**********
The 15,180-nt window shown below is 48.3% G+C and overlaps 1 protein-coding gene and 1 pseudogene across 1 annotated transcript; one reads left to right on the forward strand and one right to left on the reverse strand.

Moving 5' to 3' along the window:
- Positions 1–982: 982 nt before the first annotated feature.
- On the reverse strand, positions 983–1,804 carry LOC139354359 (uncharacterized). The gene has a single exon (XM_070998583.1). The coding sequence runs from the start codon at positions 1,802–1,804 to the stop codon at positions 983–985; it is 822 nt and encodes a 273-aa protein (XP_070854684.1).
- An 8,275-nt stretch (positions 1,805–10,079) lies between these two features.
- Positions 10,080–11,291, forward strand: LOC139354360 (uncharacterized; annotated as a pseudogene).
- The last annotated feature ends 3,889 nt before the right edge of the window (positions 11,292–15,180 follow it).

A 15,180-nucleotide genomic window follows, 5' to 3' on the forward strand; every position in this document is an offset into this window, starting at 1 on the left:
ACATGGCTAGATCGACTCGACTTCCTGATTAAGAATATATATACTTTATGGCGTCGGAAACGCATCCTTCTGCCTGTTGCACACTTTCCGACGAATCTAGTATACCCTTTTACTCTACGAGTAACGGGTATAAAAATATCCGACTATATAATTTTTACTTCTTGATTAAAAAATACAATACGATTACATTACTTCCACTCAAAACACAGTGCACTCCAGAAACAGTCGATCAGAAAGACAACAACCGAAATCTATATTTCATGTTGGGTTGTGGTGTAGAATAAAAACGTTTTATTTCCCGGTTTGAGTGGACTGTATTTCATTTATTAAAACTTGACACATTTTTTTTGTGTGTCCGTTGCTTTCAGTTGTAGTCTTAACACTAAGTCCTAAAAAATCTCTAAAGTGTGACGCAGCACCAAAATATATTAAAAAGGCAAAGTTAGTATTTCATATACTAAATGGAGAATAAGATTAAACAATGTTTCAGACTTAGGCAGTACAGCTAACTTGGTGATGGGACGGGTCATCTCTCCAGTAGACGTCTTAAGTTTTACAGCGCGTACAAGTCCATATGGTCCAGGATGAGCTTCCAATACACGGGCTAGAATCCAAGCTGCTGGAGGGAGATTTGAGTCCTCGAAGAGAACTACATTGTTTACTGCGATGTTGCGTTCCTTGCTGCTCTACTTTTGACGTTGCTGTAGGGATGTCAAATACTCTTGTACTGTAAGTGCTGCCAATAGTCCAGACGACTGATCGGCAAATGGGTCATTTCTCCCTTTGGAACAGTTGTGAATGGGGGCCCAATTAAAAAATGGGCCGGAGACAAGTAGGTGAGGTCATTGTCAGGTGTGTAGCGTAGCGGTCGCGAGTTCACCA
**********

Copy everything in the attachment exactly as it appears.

The 15,180-nt window shown below is 48.3% G+C and overlaps 1 protein-coding gene and 1 pseudogene across 1 annotated transcript; one reads left to right on the forward strand and one right to left on the reverse strand.

Moving 5' to 3' along the window:
- Positions 1–982: 982 nt before the first annotated feature.
- On the reverse strand, positions 983–1,804 carry LOC139354359 (uncharacterized). The gene has a single exon (XM_070998583.1). The coding sequence runs from the start codon at positions 1,802–1,804 to the stop codon at positions 983–985; it is 822 nt and encodes a 273-aa protein (XP_070854684.1).
- An 8,275-nt stretch (positions 1,805–10,079) lies between these two features.
- Positions 10,080–11,291, forward strand: LOC139354360 (uncharacterized; annotated as a pseudogene).
- The last annotated feature ends 3,889 nt before the right edge of the window (positions 11,292–15,180 follow it).

A 15,180-nucleotide genomic window follows, 5' to 3' on the forward strand; every position in this document is an offset into this window, starting at 1 on the left:
ACATGGCTAGATCGACTCGACTTCCTGATTAAGAATATATATACTTTATGGCGTCGGAAACGCATCCTTCTGCCTGTTGCACACTTTCCGACGAATCTAGTATACCCTTTTACTCTACGAGTAACGGGTATAAAAATATCCGACTATATAATTTTTACTTCTTGATTAAAAAATACAATACGATTACATTACTTCCACTCAAAACACAGTGCACTCCAGAAACAGTCGATCAGAAAGACAACAACCGAAATCTATATTTCATGTTGGGTTGTGGTGTAGAATAAAAACGTTTTATTTCCCGGTTTGAGTGGACTGTATTTCATTTATTAAAACTTGACACATTTTTTTTGTGTGTCCGTTGCTTTCAGTTGTAGTCTTAACACTAAGTCCTAAAAAATCTCTAAAGTGTGACGCAGCACCAAAATATATTAAAAAGGCAAAGTTAGTATTTCATATACTAAATGGAGAATAAGATTAAACAATGTTTCAGACTTAGGCAGTACAGCTAACTTGGTGATGGGACGGGTCATCTCTCCAGTAGACGTCTTAAGTTTTACAGCGCGTACAAGTCCATATGGTCCAGGATGAGCTTCCAATACACGGGCTAGAATCCAAGCTGCTGGAGGGAGATTTGAGTCCTCGAAGAGAACTACATTGTTTACTGCGATGTTGCGTTCCTTGCTGCTCTACTTTTGACGTTGCTGTAGGGATGTCAAATACTCTTGTACTGTAAGTGCTGCCAATAGTCCAGACGACTGATCGGCAAATGGGTCATTTCTCCCTTTGGAACAGTTGTGAATGGGGGCCCAATTAAAAAATGGGCCGGAGACAAGTAGGTGAGGTCATTGTCAGGTGTGTAGCGTAGCGGTCGCGAGTTCACCA